All you’ll have to do is plug your air conditioner into the Kill-A-Watt meter, and it will measure the exact amount of energy that your air conditioner consumes over a certain period.

If, for example, you’d like to measure your air conditioner’s monthly energy consumption, you could plug your AC unit into the Kill-A-Watt meter, and check the “kWh” readings 24 hours later.

By doing this, you’d be able to measure the daily energy consumption of your air conditioner, which you can then multiply by 30 to determine its monthly energy usage.

Electricity Usage Monitors

For example, the following video shows a 5000 BTU window air conditioner that consumed 1.6 kWh of energy over 3 hours and 30 minutes.

If you have a central air conditioner that operates at 220 Volts and runs on a dedicated circuit, you can use the Emporia monitor.

This device is installed in your main electrical panel and sends real-time data to a monitoring app on your phone or tablet. However, please note that you may need to hire an electrician to set up the device for you.

In any case, the following video explains how the Emporia monitor works:

Alternatively, if you don’t want to purchase an electricity monitoring device, you can use our Appliance Energy Consumption Calculator to estimate your air conditioner’s energy usage. However, please note that the calculator will only provide estimates and might not be as accurate as using an electricity monitoring device.

Now that we’ve looked at how to measure the energy consumption of your air conditioner, or at least how to estimate it, let’s explore the costs associated with this energy consumption.

Energy-Efficient Air Conditioners

## How much does it cost to run an air conditioner?

The cost to operate an air conditioner is mainly determined by three factors:

• The rate at which the air conditioner consumes energy (e.g., an energy consumption rate of 1.5 kWh per hour)
• The frequency or the duration of the usage (e.g., 8 hours per day)
• And the cost per kWh in your location (e.g., 20 cents per kWh).

To provide some perspective, the following table categorizes air conditioners by size (BTU rating or tonnage), and provides some estimates of how much it would cost to run each of them for 1 hour:

These estimates should give you a general guideline on the hourly costs of running your air conditioner.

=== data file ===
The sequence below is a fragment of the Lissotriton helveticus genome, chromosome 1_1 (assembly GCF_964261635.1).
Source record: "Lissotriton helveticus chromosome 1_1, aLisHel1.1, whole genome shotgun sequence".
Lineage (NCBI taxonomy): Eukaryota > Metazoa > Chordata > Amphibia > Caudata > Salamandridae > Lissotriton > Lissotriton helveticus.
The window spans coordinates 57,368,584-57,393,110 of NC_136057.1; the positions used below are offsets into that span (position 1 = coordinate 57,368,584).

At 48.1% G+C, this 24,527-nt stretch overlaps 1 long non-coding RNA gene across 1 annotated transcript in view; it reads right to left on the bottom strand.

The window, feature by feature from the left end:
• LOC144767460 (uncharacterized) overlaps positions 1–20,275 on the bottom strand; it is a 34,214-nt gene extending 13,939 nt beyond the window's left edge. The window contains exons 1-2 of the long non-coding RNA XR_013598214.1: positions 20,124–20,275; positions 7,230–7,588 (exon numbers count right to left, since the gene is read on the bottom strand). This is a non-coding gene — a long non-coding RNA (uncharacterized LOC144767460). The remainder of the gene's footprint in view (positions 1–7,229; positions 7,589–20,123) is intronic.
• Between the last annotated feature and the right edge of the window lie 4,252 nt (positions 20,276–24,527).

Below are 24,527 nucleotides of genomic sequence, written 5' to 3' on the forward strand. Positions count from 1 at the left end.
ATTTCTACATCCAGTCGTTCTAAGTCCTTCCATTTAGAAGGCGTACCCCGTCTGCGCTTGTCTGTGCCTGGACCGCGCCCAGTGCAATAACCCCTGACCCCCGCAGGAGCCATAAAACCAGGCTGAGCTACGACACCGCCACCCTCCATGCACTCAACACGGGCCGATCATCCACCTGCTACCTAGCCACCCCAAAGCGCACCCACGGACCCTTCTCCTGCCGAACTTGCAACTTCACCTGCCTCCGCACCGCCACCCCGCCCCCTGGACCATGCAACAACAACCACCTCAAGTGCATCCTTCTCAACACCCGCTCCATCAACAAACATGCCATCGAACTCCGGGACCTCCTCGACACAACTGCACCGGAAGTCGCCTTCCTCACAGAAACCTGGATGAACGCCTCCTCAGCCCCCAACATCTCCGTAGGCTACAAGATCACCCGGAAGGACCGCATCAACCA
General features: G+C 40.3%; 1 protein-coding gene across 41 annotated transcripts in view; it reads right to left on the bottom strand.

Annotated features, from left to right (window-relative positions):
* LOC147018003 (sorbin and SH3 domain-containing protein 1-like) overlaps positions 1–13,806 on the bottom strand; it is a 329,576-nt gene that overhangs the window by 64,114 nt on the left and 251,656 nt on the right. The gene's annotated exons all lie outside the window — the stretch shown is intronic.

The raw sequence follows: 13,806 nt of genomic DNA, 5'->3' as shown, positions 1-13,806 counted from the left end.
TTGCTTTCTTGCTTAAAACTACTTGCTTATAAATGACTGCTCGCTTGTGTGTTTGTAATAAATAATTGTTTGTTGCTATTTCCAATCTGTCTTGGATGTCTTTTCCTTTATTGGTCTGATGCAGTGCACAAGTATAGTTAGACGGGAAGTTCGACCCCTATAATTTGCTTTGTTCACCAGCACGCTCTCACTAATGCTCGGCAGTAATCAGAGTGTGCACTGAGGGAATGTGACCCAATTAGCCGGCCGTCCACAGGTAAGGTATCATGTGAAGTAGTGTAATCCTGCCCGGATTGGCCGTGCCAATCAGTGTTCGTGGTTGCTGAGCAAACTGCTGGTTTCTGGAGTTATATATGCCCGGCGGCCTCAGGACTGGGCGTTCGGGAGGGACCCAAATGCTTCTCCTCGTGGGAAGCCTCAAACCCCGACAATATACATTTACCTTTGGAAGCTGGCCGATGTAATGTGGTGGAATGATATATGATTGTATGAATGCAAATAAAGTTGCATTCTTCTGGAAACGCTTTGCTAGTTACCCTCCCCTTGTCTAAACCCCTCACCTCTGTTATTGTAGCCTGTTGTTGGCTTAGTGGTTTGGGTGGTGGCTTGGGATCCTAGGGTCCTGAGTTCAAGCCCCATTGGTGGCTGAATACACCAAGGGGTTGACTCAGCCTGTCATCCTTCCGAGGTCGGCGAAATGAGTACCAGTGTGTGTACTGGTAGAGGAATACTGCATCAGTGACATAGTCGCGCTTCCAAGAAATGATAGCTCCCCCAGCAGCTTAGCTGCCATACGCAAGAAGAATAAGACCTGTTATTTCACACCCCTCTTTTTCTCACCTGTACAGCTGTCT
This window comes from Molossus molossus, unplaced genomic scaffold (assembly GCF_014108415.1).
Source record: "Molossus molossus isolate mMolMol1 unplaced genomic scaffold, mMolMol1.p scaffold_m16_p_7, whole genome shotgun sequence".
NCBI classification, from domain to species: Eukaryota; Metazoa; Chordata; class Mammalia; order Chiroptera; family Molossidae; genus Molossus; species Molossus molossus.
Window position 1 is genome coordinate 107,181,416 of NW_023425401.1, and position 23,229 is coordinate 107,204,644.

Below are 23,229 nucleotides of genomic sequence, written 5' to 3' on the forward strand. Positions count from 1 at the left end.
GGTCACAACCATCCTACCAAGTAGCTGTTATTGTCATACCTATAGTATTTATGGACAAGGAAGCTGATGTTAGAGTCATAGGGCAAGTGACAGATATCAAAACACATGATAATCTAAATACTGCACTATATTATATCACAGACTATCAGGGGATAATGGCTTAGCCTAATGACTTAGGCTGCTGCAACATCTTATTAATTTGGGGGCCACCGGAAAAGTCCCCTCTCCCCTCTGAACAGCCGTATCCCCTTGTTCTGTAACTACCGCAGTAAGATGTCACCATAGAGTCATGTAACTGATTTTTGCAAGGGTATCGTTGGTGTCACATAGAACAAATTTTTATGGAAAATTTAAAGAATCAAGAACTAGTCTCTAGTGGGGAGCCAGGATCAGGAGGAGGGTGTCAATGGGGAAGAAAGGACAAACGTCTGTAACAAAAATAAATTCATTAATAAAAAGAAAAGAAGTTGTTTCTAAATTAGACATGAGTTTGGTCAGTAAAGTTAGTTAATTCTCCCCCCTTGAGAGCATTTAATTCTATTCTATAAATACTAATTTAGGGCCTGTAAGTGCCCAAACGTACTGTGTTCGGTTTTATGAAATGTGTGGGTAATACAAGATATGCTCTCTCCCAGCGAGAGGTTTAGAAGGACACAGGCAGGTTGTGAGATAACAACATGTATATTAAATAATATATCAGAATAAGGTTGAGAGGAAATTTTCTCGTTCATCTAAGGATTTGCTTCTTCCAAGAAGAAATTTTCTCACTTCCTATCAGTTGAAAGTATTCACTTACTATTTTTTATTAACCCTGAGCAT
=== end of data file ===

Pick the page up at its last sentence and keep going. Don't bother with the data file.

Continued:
For example, if a 24000 BTU (2 Ton) central air conditioner is left on for 8 hours a day, it would – on average – cost between \$38 and \$72 per month to run the air conditioner.

However, please note that the estimates provided in the table are based on the (U.S.) national average cost per kWh provided in the June 2023 data from the EIA (U.S. Energy Information Administration). The actual cost per kWh differs from state to state.

To get more accurate estimates, I recommend measuring the actual energy consumption of your air conditioner (as explained above), and factoring in the electricity costs specific to your location:

Monthly Cost To Run Your Air Conditioner (Cents) = Monthly Energy Consumption Of Your Air Conditioner (kWh) x Electricity Costs In Your Area

For example, let’s say you’d like to estimate the monthly cost to run a 12000 BTU AC. Let’s also assume the following:

• You’ve monitored the energy consumption of the air conditioner over 24 hours and determined that it uses 6.4 kWh per day:
• You live in the state of Kansas

The monthly energy consumption of the air conditioner can be calculated as such:

Monthly Energy Consumption (kWh) = Daily Energy Consumption (kWh/day) x 30 days

Monthly Energy Consumption (kWh) = 6.4 kWh/day x 30 days

Monthly Energy Consumption (kWh) = 192 kWh/month

According to the June 2023 data from the EIA (U.S. Energy Information Administration), 1 kWh of energy costs 13.5 Cents in Kansas. The monthly cost to run the air conditioner can be estimated as such:

Monthly Cost To Run Your Air Conditioner (Cents) = Monthly Energy Consumption Of Your Air Conditioner (kWh) x Electricity Costs In Your Area

Monthly Cost To Run Your Air Conditioner (Cents) = 192 kWh x 13.5 Cents/kWh

Monthly Cost To Run Your Air Conditioner (Cents) = 2592 Cents

Monthly Cost To Run Your Air Conditioner (\$) = 25.92 \$/month

If you don’t have an electricity monitoring device and are not planning on using one anytime soon, you can use the following calculator which will estimate the cost of running your air conditioner based on its type, size, and the area that you live in:

Now that we’ve covered the energy consumption (kWh) of your air conditioner, and how much it costs to run it, let’s discuss other electrical specifications that may be relevant if you’re looking to power your AC with alternative energy sources.

## How much power, or how many watts, does an air conditioner use?

While Wh (Watt-hours) and kWh (kiloWatt-hours) measure the amount of Energy that an air conditioner consumes over a certain period, W (Watts) and kW (kiloWatts) measure the amount of Power that the AC uses at a given moment.

The power usage of your AC unit, or its Wattage, is very important when trying to size an inverter or a generator that could run your air conditioner.

So, how many watts does an air conditioner use?

The amount of power that an air conditioner uses depends on its BTU (British Thermal Units) rating, the higher the BTU rating, the more power the AC uses. For example, while a 24000 BTU (2-ton) air conditioner uses around 2000 watts, a 36000 BTU (3-ton) AC unit uses around 3000 watts.

It’s also important to note that newer air conditioners are significantly more efficient, meaning they use less power and energy to run at the same capacity. This “efficiency” is indicated by a SEER or EER rating (12 EER for example).

This efficiency can be used to calculate the specific power usage of your unit. But before I explain how that goes, here’s a table that gives you an idea about the power usage of air conditioners based on their capacity: